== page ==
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The World Was an Ocean

I’m feeling a little lost these days, as though I’ve awakened from a troubling dream to find that nothing is where it was or as it was. I’ve entered my forties during a nationwide cultural and religious shift, during a global pandemic, and a future that once presented a hazy but recognizable profile has become a blank. The energy that carried me through other seasons of difficulty has run out. I am groping for the familiar on an alien planet.

Without meaning to, I’d slipped into the assumption that the world would go on pretty much as it always had. I picked up the phone and made a call with the certainty that the person I loved would be waiting on the other end of the line. I was sure of what I’d find behind the doors of the homes, businesses, and churches with which I was well acquainted. My interior world was recognizable, if not always comfortable. I knew what I believed. At the very least, I could identify which people, which institutions were sturdy enough to lean on. That’s the trouble with illusions, isn’t it? You don’t know you have them until they’re taken away.

Some weeks ago, I stumbled on an old recording of A Horse and His Boy’s “And the World Was an Ocean.” It’s a song I found compelling from my first introduction to it. Its heartbreaking simplicity begs the listener to sing along. Hearing it again surprised me out of a profound silence, and I joined Seth Harper without thought, as if by muscle memory.

One day I woke up and the world was an ocean The sun ran in circles to keep me confused My bed was my lifeboat as I was its captain My wits not about me, my spirit diffused. —”And the World Was an Ocean,” A Horse and His Boy

Harper’s image of desolation perfectly reflected my reality. I woke one morning to find myself scanning the surface of a vast oceanic void, searching for shorelines. “I am lost in the current,” I sang, “I’m lost in the blue / I am lost without a compass / I am lost without you.” I didn’t know how lost until the singing stirred my grief, didn’t recognize the truth until my tears told me so.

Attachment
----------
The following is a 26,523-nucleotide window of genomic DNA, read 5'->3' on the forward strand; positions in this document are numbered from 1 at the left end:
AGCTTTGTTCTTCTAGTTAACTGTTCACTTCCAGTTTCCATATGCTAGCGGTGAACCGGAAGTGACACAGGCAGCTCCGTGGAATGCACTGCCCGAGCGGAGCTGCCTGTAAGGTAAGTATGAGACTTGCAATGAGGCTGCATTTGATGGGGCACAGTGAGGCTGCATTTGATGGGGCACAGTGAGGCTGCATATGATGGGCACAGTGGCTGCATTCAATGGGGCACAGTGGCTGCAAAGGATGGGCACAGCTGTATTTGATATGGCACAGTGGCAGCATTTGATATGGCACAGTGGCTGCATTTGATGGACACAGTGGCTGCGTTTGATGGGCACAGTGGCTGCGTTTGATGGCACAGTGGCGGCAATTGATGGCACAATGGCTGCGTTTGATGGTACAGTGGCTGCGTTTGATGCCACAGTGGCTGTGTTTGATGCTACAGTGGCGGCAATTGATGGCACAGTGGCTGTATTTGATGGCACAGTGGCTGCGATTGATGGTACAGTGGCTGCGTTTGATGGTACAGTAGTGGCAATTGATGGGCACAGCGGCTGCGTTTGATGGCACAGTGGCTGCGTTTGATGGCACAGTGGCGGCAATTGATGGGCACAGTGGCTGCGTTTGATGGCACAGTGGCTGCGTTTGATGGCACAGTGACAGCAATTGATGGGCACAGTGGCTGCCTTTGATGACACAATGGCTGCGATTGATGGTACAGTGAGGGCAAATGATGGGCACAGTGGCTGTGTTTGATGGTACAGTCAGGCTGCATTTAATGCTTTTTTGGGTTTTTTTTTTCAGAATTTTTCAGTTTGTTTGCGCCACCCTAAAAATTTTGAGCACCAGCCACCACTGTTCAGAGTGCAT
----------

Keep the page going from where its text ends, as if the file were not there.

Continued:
Suddenly, the water was everywhere. I found it in my Instagram feed, when a sample of Scott Erickson’s iconography caught my attention. In the image, a hermit crab struggles in a tiny, cramped shell. Erickson is talking about the challenges and gifts of transformation, urging the viewer to recognize that the shell provides only an illusion of safety. His words brought me back to the lifeboat, a small thing in the frame of my mind, a fragile wooden shell pitted against the fury, the mystery, the sheer breathless expanse of the ocean.

And then in the course of an ordinary day, as I washed dishes or folded laundry (you know how it is with these things), I remembered a sermon I heard more than a decade ago in which the preacher referred to the fall of mankind as “The Great Gasp.” We were made to live inside the love of God, he said; that love, that water, was the air we were meant to breathe. In turning away from the true face of God, we cast ourselves on dry land, into an environment for which we were entirely unsuited, to gasp and struggle. To die.

I pulled up Audrey Assad and Fernando Ortega’s “O the Deep, Deep Love of Jesus” and set it to play on repeat. “O the deep, deep love of Jesus / Vast, unmeasured, boundless, free / Rolling as a mighty ocean in its fullness over me / Underneath me, all around me / Is the current of his love.” I want that love to flow around me and through me. I want to abandon myself to it. But apart from the principle of the thing—the abstract theological imperative—I don’t know how. I have dipped my toe in the water and come away changed, but if I fell in, all the way, I would die. That’s my feeling on the subject. The love of God is infinite and fathomless and it will kill me. It’s the kind of fear you don’t acknowledge on a Sunday morning.

I am not so much lost as I am exploring a Welcome more expansive than I ever dreamed possible. It is calling me out of my flimsy boat into the staggering embrace of home. Helena Sorensen